Author(s): Senna PM, Da Silva WJ, Faot F, Del Bel Cury AA
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Abstract PURPOSE: This study evaluated the cumulative effects of different microwave power levels on the physical properties of two poly(methylmethacrylate) (PMMA) denture base resins. MATERIALS AND METHODS: Eight sets of four PMMA specimens each (two polymerized in a water bath and two using microwave energy) were immersed in beakers containing 200 ml of distilled water. Each beaker was subjected to microwave irradiation for 3 minutes at a power level of 450,630, or 900 W. The surface roughness, surface hardness, linear stability, flexural strength, elastic modulus, impact strength, and fractographic properties were evaluated after either 6 or 36 simulated disinfection cycles. The data were statistically analyzed using ANOVA and the Tukey post hoc test (α= 0.05). RESULTS: The polymerization method did not influence any property (p > 0.05) except linear stability. The surface roughness (p < 0.001) and hardness (p= 0.011) increased after 36 irradiation cycles at 630 or 900 W. The resin polymerized using microwave energy exhibited greater linear distortion (p= 0.012), and there was a cumulative effect on linear stability for both resins (p < 0.001). No significant change (p > 0.05) was observed in flexural strength; however, the elastic modulus decreased (p= 0.008) after 36 disinfection cycles. The impact strength and crack propagation angles displayed no significant differences (p > 0.05). CONCLUSION: Within the limitations of this study, it can be concluded that microwave disinfection at 450 W to 630 W for 3 minutes is safe for PMMA. © 2011 by the American College of Prosthodontists.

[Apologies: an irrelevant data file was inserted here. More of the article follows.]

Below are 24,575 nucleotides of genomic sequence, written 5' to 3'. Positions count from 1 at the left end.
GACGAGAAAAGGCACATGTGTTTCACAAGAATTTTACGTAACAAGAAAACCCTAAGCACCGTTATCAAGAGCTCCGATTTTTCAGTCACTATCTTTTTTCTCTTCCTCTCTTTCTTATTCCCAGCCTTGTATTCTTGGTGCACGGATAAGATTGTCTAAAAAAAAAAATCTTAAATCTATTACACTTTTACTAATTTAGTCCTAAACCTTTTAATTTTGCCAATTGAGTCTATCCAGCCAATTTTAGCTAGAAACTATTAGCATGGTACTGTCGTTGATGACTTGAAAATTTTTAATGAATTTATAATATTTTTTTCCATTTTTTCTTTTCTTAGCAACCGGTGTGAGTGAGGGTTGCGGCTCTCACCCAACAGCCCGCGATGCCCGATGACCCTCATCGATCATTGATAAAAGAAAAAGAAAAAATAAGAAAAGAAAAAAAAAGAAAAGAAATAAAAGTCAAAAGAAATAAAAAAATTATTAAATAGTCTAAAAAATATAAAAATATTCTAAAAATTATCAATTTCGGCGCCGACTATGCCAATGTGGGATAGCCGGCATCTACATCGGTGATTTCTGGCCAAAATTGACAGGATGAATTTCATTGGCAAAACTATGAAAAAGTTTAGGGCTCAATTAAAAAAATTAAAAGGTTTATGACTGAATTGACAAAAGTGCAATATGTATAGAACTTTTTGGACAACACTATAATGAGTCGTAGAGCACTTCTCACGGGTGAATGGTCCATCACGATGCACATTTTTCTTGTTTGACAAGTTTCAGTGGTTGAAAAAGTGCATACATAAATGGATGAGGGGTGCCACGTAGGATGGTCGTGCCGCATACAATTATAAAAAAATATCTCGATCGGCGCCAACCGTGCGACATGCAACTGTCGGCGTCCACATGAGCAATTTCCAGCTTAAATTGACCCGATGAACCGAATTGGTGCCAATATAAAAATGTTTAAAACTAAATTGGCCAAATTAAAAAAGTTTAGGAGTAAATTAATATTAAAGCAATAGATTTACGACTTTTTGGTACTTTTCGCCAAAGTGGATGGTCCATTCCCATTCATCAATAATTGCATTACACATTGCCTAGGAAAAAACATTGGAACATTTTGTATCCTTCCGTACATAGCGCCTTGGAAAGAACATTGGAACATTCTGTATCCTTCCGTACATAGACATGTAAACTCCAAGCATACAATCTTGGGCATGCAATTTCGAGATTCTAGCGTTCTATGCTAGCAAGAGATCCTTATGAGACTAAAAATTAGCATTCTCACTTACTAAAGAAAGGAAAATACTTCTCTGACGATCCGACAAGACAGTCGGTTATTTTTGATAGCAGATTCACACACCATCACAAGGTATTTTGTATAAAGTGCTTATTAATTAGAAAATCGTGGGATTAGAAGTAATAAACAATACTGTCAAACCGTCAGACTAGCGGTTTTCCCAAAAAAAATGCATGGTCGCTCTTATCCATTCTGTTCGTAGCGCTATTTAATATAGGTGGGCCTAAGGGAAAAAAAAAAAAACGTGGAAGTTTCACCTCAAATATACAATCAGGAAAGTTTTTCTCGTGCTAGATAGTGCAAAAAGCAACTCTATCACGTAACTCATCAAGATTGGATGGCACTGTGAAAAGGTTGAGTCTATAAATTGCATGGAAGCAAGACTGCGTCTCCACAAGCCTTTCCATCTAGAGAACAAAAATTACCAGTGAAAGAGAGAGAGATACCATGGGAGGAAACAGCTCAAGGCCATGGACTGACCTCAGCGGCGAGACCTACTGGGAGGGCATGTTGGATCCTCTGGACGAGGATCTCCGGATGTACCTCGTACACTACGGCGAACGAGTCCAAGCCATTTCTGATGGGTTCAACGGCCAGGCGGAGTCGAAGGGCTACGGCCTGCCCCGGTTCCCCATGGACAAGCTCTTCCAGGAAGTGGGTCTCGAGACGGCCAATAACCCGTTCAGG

This article was published in J Prosthodont
and referenced in Dentistry